I am an archlinux user using Sony WH-1000XM3 bluetooth noise-cancellation headphones. I am also using pulseaudio and it took me a while to switch the bluetooth headphones to HSP/HFP profile so the microphone can work too. Switching the bluetooth profile of your headphones to HeadSet Audio works but it is only monophonic audio and without noise-cancellation and I had to switch to piperwire also. But at least now the microphone works!
I was wondering how distros that by default have already switched to pipewire deal with this situation. So I started a fedora 34 (beta) edition and attached both my bluetooth adapter TP-LINK UB400 v1 and my web camera Logitech HD Webcam C270.
The test should be to open a jitsi meet and a zoom test meeting and verify that my headphones can work without me doing any stranger CLI magic.
tldr; works out of the box !
[root@fedora ~]# lsusb Bus 002 Device 001: ID 1d6b:0003 Linux Foundation 3.0 root hub Bus 001 Device 004: ID 046d:0825 Logitech, Inc. Webcam C270 Bus 001 Device 003: ID 0a12:0001 Cambridge Silicon Radio, Ltd Bluetooth Dongle (HCI mode) Bus 001 Device 002: ID 0627:0001 Adomax Technology Co., Ltd QEMU USB Tablet Bus 001 Device 001: ID 1d6b:0002 Linux Foundation 2.0 root hub
as you can see both usb devices have properly attached to fedora34
we need Linux kernel > 5.10.x to have a proper support
[root@fedora ~]# uname -a Linux fedora 5.11.10-300.fc34.x86_64 #1 SMP Thu Mar 25 14:03:32 UTC 2021 x86_64 x86_64 x86_64 GNU/Linux
and of-course piperwire installed
[root@fedora ~]# rpm -qa | grep -Ei 'blue|pipe|pulse' libpipeline-1.5.3-2.fc34.x86_64 pulseaudio-libs-14.2-3.fc34.x86_64 pulseaudio-libs-glib2-14.2-3.fc34.x86_64 pipewire0.2-libs-0.2.7-5.fc34.x86_64 bluez-libs-5.56-4.fc34.x86_64 pipewire-libs-0.3.24-4.fc34.x86_64 pipewire-0.3.24-4.fc34.x86_64 bluez-5.56-4.fc34.x86_64 bluez-obexd-5.56-4.fc34.x86_64 pipewire-gstreamer-0.3.24-4.fc34.x86_64 pipewire-pulseaudio-0.3.24-4.fc34.x86_64 gnome-bluetooth-libs-3.34.5-1.fc34.x86_64 gnome-bluetooth-3.34.5-1.fc34.x86_64 bluez-cups-5.56-4.fc34.x86_64 NetworkManager-bluetooth-1.30.2-1.fc34.x86_64 pipewire-alsa-0.3.24-4.fc34.x86_64 pipewire-jack-audio-connection-kit-0.3.24-4.fc34.x86_64 pipewire-utils-0.3.24-4.fc34.x86_64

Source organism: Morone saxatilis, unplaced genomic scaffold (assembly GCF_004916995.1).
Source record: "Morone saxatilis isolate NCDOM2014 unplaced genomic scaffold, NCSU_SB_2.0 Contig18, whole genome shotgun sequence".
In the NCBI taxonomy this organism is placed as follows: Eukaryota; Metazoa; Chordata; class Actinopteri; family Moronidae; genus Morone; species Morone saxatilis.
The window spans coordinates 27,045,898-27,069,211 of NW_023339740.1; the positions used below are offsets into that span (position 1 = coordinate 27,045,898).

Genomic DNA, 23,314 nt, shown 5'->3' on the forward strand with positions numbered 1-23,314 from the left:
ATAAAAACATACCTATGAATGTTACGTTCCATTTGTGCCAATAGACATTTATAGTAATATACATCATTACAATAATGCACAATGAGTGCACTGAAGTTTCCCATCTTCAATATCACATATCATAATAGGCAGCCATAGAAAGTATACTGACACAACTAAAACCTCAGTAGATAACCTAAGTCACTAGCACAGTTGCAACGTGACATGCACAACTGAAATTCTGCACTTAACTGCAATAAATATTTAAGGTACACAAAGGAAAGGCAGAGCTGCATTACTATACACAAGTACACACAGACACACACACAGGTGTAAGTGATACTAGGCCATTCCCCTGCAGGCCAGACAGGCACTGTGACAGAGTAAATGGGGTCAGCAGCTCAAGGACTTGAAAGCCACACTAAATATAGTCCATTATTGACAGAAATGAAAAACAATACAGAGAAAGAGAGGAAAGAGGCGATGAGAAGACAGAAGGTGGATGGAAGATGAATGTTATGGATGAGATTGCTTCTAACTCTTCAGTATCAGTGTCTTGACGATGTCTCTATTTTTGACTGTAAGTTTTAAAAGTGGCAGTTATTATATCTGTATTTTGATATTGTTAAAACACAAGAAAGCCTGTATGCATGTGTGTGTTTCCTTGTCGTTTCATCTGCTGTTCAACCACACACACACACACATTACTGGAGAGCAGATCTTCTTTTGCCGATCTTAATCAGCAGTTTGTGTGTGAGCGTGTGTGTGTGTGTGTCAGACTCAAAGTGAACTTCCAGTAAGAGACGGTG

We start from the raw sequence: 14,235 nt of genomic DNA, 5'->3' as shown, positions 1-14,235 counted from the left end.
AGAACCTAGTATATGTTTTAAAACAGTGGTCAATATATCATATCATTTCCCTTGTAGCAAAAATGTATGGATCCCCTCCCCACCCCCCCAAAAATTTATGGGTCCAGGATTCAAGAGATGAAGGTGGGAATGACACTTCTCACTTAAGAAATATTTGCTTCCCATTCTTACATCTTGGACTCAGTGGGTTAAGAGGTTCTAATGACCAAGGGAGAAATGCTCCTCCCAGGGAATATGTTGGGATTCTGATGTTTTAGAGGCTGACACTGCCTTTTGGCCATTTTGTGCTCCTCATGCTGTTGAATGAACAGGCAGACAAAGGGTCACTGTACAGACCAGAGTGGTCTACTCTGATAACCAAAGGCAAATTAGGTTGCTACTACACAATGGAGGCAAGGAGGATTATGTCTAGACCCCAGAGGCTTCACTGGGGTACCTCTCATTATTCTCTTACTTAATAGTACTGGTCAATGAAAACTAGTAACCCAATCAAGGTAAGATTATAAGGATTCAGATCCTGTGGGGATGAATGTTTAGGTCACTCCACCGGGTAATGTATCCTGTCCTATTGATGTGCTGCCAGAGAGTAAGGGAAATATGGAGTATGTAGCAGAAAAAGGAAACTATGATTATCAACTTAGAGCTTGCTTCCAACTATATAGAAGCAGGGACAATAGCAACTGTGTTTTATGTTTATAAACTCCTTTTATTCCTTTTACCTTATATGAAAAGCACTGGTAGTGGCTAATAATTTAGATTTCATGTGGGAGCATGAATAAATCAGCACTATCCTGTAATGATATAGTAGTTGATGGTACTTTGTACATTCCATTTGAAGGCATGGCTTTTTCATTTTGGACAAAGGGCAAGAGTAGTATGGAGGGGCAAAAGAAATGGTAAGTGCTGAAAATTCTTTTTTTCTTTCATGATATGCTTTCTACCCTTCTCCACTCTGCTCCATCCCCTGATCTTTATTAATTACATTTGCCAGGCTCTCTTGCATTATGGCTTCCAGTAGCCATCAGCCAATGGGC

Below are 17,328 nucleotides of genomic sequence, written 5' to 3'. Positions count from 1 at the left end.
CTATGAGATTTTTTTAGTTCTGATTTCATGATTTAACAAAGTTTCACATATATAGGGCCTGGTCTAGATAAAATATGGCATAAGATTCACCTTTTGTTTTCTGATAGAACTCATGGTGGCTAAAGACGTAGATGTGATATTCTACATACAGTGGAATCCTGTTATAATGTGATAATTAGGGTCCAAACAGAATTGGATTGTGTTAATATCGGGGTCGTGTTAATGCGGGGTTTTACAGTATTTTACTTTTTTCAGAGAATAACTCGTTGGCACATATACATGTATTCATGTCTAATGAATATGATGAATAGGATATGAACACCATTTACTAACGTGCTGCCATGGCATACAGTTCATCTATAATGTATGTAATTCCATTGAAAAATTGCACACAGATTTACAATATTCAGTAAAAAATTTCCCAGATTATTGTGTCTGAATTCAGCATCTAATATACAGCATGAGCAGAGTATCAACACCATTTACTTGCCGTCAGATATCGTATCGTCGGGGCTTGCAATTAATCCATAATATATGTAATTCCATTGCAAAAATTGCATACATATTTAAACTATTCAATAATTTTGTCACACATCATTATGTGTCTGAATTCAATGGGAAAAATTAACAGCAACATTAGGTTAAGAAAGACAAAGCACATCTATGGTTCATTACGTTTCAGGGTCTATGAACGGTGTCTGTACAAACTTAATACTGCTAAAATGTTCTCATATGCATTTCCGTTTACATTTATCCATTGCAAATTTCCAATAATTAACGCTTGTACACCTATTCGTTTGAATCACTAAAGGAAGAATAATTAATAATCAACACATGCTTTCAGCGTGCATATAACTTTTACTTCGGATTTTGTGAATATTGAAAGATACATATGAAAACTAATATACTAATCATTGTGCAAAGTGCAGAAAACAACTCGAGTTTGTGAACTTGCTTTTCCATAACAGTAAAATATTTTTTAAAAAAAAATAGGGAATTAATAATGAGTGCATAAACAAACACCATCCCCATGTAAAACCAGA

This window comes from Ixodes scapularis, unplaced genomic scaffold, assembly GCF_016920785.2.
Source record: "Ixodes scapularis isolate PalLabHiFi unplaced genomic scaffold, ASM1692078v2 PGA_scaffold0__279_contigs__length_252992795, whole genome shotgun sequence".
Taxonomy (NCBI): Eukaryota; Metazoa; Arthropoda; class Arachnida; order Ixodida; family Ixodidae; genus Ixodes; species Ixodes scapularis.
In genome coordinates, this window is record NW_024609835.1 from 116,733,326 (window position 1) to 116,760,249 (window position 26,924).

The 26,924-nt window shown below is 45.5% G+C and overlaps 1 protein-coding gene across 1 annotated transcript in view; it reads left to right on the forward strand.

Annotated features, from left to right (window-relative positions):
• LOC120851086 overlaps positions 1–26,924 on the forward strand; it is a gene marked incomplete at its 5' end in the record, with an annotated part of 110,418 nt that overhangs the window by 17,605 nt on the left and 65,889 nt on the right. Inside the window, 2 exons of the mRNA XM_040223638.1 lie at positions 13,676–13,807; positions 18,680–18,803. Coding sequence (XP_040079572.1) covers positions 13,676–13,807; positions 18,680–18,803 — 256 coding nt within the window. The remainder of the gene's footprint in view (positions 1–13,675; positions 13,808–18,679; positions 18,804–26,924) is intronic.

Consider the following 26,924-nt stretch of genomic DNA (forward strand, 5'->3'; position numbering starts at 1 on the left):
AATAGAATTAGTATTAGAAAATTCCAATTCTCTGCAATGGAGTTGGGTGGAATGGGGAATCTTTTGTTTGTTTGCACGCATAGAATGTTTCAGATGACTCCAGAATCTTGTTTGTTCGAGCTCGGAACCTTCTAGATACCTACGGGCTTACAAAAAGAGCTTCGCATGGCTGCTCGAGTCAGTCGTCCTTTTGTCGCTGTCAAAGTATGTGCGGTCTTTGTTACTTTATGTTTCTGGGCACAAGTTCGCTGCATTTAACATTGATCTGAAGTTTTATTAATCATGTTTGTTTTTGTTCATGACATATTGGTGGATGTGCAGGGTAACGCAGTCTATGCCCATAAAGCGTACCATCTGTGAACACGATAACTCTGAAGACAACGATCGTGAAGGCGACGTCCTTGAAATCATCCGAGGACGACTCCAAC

In WSLv2 there is a way to limit the resources of your linux distro (cpu/memory) to have a better performance on you win10.
To give you an example, this is how it starts on my HP-G5
~$ free -m total used free shared buffcache available Mem: 12659 68 12555 0 34 12425 Swap: 4096 0 4096 ~$ grep -Ec proc /proc/cpuinfo 8
8 CPU threads, 12G
To define your specs, open cmd and change to your user profile directory
~> cd %UserProfile%
Verify that your WSL distros are stopped:
~> wsl.exe -l -v NAME STATE VERSION * Archlinux Running 2 Ubuntu-20.04 Stopped 1 ~> wsl.exe -t Archlinux -v ~> wsl.exe -l -v NAME STATE VERSION * Archlinux Stopped 2 Ubuntu-20.04 Stopped 1
and terminate wsl
~> wsl.exe --shutdown
Create a new (or edit your previous) wsl config file
~> notepad.exe .wslconfig
My current setup is
~> type .wslconfig [wsl2] memory=4GB # Limits VM memory in WSL 2 to 4 GB processors=2 # Makes the WSL 2 VM use two virtual processors swap=2GB # How much swap space to add to the WSL2 VM. 0 for no swap file. swapFile=C:\wsl2-swap.vhdx
as you can see, I want 4GB of RAM and 2 CPU , but also I want a 2GB swap file.
Edit this file according to your needs. The full settings can be found here wsl/wsl-config.
Reminder: you have to shutdown WSL
Now start your fav linux distro and verify
~$ grep -Ec proc /proc/cpuinfo 2 ~$ grep -Ei MemTotal /proc/meminfo MemTotal: 4028776 kB ~$ free total used free shared buffcache available Mem: 4028776 46348 3947056 64 35372 3848616 Swap: 2097152 0 2097152
that’s it !